Wednesday, June 17, 2020

YA Review: Yes No Maybe So by Albertalli and Saeed

Title: Yes No Maybe So
Author: Becky Albertalli and Aisha Saeed
Year Published: 2020

Genre: YA fiction (romance)
Pages: 448
Rating: 4.5 out of 5

Location (my 2020 Google Reading map): USA (GA)

FTC Disclosure: I bought this book with my own money

Summary (from the inside flap of the book): YES

Jamie Goldberg is cool with volunteering for his local state senate candidate—as long as he’s behind the scenes. When it comes to speaking to strangers (or, let’s face it, speaking at all to almost anyone) Jamie’s a choke artist. There’s no way he’d ever knock on doors to ask people for their votes…until he meets Maya.

NO

Maya Rehman’s having the worst Ramadan ever. Her best friend is too busy to hang out, her summer trip is canceled, and now her parents are separating. Why her mother thinks the solution to her problems is political canvassing—with some awkward dude she hardly knows—is beyond her.

MAYBE SO

Going door to door isn’t exactly glamorous, but maybe it’s not the worst thing in the world. After all, the polls are getting closer—and so are Maya and Jamie. Mastering local activism is one thing. Navigating the cross-cultural crush of the century is another thing entirely.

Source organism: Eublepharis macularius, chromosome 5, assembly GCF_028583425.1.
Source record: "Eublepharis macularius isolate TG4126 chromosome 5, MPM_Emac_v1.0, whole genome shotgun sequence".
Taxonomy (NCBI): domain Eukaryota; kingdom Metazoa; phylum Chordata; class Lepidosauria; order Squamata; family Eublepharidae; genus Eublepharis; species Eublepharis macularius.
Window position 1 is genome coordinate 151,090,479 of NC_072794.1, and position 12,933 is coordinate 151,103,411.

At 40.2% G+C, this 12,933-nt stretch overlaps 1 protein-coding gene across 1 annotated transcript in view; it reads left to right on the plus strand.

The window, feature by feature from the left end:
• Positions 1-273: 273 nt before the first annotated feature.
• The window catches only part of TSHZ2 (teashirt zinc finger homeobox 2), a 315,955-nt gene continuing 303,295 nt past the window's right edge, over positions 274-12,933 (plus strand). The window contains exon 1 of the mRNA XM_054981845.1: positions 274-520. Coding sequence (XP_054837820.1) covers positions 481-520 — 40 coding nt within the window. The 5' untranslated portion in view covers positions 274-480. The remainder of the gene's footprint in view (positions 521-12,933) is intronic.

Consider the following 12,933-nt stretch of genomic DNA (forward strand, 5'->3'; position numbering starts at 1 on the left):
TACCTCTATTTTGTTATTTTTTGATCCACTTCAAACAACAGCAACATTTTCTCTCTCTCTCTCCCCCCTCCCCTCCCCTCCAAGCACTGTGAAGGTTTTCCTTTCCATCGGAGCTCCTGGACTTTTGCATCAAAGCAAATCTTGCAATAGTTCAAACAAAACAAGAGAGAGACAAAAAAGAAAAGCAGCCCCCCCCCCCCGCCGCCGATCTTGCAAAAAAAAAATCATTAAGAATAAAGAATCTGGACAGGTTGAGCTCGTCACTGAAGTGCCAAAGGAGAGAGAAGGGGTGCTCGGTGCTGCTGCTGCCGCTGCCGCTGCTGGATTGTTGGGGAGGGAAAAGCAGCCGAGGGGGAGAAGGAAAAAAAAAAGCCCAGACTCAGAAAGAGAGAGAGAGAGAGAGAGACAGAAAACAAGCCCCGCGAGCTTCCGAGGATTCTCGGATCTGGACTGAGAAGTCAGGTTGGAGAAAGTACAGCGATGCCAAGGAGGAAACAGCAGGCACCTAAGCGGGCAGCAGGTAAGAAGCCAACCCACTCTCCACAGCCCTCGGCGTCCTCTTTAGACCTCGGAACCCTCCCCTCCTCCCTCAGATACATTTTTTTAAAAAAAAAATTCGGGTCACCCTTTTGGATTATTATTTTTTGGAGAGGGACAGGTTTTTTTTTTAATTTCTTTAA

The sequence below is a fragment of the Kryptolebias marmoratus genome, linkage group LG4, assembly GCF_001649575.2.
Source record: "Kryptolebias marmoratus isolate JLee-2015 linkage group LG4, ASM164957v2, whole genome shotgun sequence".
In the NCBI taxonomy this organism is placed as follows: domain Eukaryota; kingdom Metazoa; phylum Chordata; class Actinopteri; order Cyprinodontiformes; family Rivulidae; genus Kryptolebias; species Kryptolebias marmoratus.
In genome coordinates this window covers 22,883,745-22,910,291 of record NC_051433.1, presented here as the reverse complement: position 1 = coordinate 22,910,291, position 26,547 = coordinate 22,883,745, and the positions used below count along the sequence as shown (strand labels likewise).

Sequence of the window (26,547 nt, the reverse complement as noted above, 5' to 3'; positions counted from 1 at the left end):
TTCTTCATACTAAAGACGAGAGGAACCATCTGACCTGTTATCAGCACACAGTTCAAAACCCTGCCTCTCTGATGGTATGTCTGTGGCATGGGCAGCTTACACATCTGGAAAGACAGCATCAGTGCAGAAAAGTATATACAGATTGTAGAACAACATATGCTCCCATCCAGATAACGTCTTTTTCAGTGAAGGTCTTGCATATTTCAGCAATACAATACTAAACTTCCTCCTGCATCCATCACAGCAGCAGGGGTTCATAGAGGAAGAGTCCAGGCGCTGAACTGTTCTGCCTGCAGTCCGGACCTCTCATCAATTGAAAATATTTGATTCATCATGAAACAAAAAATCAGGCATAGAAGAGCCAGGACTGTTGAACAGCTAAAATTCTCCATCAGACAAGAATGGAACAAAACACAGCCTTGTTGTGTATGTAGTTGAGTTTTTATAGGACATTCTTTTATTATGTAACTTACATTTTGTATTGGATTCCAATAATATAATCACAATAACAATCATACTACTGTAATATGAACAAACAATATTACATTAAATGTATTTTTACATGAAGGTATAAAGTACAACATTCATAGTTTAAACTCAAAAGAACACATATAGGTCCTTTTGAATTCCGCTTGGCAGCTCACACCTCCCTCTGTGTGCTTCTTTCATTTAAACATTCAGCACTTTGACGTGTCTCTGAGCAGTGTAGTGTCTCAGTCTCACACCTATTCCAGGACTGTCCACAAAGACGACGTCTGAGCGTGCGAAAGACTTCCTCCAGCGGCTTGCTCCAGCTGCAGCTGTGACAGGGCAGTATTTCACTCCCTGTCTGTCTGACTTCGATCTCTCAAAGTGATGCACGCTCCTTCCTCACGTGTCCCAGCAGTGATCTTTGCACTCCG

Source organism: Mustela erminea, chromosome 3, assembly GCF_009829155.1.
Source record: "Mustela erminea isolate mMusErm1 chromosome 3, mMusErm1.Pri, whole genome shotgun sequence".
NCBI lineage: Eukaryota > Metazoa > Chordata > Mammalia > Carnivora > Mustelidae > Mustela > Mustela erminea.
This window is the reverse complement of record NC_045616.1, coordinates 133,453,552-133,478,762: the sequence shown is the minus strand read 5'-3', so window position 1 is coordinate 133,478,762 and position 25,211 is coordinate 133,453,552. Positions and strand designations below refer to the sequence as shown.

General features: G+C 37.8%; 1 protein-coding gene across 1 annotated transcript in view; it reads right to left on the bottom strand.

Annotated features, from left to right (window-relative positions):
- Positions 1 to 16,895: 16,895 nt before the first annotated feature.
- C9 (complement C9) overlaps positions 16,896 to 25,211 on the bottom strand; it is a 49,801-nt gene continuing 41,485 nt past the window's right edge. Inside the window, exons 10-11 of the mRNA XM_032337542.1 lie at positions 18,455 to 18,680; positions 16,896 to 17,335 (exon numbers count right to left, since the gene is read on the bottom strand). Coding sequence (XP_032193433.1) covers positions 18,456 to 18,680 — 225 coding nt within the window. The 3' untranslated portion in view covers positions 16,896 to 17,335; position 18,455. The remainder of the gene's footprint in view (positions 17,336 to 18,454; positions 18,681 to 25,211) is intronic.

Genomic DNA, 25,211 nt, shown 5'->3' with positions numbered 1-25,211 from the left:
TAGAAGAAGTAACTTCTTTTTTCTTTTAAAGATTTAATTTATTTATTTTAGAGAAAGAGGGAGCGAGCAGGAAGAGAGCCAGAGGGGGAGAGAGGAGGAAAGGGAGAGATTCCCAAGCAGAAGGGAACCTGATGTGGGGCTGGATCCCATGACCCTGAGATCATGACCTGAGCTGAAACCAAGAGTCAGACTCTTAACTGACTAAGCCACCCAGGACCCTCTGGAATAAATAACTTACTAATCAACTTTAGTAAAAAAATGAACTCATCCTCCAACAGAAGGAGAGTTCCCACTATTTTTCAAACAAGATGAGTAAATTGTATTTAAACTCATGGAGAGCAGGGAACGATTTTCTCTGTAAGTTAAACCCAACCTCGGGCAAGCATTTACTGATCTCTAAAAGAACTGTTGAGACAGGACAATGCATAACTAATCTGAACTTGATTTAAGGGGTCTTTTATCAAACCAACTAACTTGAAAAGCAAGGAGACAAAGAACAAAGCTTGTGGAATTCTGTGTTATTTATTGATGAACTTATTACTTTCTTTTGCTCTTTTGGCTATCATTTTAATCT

Review: I was so ready for a YA romance and so was looking forward to this one and it didn't disappoint.

I was drawn in to both Jamie and Maya's alternating storylines immediately; they are likable characters that each bring something to the whole picture. When I read the author's note at the end of the novel, I realized how much of the book is based on actual events. The authors, one Jewish and one Muslim, live in Georgia and got spurred on by hate legislation to canvas and work for a political election. I like that their experience ended up in a YA novel. 

I liked the role of Instagram in this story as well. Everyone from the main characters to the grandmas to the politicians is using social media effectively (and badly) to further their personal and professional causes.

I hope that this novel shows teens that they can participate directly in elections, that their votes matter, and that they can fun in the process. We need to invigorate youth to believe in the electoral system and make their voices heard.

Challenges for which this counts: 

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